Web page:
Battle Angel: The Cameron Epic That Might Have Been (And Might Still Be)

Battle Angel Alita Cover: Gunnm Last Order © 2000 By Yukino Kishiro / Shueisha Inc.Battle Angel Alita: Last Order, Volume 12
Graphic Novel (Manga)

Avatar, James Cameron‘s first feature film since Titanic is a transhuman film, sort of a $300 million Pocahontas story told through the world‘s most powerful graphics card by one of the most acclaimed directors in Hollywood. Yet not all science fiction fans are fully satisfied. For several years, Cameron vacillated between Avatar and another project, a live-action treatment of Battle Angel Alita, a popular, critically-acclaimed, and very long-running manga by Yukito Kishiro. Avatar won out. During a panel at this year‘s Comic-Con in New York, one fan broached the subject with Cameron: (paraphrasing) “We‘re all happy about Avatar… but what about Battle Angel?!” Cameron replied, “It‘s not a great time to ask a woman if she wants to have other kids when she‘s crowning.”

Point taken. But what about Battle Angel? There‘s a good reason for a fan to raise the issue at such an indelicate a moment — it‘s one of the best works of science fiction ever made. The first volume of the first series, titled Gunnm or “Gun Dream” in Japanese, appeared in 1990. The latest volume of the second series, Gunnm: Last Order appeared in the U.S. this October. Over two decades, Kishiro has traced the journey of Gally, a radically synthetic cyborg, across a post-apocalyptic, 26th century Earth. The American translation, inexplicably, changed her name to Alita and, sadly, changed the poetic “Gun Dream” to the prosaic “Battle Angel.”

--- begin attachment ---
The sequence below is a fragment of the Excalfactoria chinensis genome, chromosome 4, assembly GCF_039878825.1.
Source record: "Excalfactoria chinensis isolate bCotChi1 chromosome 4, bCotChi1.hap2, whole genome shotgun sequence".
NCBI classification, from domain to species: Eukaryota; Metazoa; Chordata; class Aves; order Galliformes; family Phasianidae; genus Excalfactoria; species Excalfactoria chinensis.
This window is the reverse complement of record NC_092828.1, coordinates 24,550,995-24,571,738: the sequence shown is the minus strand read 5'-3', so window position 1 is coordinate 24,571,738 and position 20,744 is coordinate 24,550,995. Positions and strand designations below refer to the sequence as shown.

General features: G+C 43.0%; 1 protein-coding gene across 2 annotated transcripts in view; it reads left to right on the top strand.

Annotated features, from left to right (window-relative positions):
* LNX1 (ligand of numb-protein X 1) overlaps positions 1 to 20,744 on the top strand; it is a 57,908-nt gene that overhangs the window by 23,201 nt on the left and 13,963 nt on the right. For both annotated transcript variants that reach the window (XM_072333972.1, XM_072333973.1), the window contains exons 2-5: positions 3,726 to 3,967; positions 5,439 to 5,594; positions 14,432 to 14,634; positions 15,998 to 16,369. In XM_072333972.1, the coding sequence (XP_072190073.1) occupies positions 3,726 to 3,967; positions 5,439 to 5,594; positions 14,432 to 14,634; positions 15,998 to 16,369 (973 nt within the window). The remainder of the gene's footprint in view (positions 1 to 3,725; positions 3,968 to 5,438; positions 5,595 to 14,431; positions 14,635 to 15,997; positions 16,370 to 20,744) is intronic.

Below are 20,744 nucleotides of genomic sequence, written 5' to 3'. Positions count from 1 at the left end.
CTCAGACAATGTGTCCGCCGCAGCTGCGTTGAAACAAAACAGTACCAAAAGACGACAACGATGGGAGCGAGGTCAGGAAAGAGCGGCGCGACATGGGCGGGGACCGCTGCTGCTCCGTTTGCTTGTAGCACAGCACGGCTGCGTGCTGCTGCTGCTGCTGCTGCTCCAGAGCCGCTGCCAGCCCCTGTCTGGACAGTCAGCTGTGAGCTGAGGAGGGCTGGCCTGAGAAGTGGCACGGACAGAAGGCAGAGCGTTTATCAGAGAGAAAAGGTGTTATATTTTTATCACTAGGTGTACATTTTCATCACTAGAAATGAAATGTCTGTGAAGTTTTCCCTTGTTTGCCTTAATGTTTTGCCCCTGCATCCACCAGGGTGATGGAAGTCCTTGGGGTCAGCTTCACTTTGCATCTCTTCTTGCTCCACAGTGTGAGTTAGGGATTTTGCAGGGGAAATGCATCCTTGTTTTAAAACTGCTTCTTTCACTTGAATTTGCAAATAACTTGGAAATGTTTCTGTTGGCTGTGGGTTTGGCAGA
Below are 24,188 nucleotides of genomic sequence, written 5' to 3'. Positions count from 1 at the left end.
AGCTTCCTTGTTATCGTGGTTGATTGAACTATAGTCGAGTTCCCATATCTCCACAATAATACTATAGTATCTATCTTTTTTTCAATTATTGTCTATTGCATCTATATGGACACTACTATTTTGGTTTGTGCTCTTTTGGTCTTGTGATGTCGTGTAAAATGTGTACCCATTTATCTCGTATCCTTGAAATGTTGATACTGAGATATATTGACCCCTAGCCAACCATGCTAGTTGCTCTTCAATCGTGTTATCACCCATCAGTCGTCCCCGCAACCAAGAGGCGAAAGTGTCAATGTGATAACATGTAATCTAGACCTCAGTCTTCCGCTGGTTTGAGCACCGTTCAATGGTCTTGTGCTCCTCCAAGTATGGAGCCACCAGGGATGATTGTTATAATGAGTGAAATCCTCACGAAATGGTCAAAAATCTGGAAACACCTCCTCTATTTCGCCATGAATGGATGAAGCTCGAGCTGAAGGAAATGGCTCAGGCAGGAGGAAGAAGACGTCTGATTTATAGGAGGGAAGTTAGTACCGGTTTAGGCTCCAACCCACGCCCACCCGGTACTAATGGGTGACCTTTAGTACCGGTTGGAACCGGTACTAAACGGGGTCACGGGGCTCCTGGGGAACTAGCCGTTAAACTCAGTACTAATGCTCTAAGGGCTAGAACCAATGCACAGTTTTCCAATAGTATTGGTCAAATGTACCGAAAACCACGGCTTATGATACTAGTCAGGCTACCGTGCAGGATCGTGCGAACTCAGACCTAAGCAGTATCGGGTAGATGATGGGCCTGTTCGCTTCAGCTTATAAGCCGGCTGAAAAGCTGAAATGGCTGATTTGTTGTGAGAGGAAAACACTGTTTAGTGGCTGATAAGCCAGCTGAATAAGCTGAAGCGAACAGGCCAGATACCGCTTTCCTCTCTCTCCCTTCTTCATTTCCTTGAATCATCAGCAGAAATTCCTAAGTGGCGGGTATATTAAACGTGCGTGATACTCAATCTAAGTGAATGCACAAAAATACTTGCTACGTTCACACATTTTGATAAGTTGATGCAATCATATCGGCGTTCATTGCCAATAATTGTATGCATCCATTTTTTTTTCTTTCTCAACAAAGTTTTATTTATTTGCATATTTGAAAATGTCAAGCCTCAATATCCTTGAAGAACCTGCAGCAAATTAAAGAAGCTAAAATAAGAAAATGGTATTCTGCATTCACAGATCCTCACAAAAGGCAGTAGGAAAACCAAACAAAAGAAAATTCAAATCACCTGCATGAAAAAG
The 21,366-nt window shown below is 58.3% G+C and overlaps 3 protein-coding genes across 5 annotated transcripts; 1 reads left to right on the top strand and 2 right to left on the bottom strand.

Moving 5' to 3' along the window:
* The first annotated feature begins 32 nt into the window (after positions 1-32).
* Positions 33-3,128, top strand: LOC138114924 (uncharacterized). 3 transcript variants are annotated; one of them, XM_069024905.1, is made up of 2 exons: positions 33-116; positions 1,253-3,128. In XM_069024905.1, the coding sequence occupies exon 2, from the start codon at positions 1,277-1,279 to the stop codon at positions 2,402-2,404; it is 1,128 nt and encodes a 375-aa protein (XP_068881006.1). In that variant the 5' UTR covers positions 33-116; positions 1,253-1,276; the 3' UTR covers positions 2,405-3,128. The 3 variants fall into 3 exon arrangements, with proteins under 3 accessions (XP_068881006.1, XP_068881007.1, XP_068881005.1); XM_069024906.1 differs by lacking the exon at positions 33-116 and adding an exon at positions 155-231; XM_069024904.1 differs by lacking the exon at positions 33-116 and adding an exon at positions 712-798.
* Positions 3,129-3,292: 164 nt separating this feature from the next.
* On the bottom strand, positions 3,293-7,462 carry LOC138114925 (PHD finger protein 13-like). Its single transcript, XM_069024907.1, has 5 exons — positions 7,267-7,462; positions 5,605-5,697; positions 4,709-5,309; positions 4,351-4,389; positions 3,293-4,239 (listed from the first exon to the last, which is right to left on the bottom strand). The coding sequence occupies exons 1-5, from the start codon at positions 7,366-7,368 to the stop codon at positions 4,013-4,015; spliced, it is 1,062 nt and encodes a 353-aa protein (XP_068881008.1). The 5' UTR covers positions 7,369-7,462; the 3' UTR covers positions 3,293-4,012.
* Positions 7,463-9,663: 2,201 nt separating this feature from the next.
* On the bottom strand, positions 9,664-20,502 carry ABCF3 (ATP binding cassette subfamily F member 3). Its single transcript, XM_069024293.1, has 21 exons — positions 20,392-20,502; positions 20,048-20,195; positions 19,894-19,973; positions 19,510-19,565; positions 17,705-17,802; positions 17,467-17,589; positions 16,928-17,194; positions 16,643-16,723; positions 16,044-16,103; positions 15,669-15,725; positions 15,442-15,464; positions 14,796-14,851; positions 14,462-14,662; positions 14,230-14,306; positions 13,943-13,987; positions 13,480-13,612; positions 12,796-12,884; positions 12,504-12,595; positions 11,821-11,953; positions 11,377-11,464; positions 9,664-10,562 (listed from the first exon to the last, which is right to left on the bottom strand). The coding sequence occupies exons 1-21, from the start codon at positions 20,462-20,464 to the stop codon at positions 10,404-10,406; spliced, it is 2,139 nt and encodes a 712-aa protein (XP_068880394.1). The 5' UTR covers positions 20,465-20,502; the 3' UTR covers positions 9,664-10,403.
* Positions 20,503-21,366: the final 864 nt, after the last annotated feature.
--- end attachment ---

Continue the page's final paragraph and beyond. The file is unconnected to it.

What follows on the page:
Gally‘s story mainly concerns the experience of a mind discovering itself. Nothing of her organic body remains but her brain. Salvaged from a trash heap by a cyber-doctor, Gally has amnesia, but begins to recover memories as she battles for her life in harsh circumstances. Kishiro‘s future consists of two cities: the Scrapyard, a sprawling slum populated by cyborgs and a few struggling baseline humans, and Zalem, a floating city of genetically engineered Adonises. The Scrapyard delivers food from its outlying farms to Zalem, while Zalem provides the building blocks of the scrapyard in the form of trash.

Gally was a Martian terrorist, you see, trained in Panzer Kunst, or “Tank Art,” a martial art developed for cyborgs. When she fights, her training comes to the fore, sometimes carrying memories along with it. For two decades, Battle Angel has chronicled Gally‘s recollections and evolutions as a series of action scenes. In 1995, Kishiro completed the first run of nine volumes, but he was unhappy with the way he‘d ended Gally‘s odyssey. Five years later, he essentially drew a line through the last half of the last volume and started fresh. This new series is Battle Angel: Last Order, currently at twelve volumes.

Her first big challenger, a boy Nova rendered into a cyborg worm, laughingly quotes Nietzsche, “the mind is just the body‘s toy!”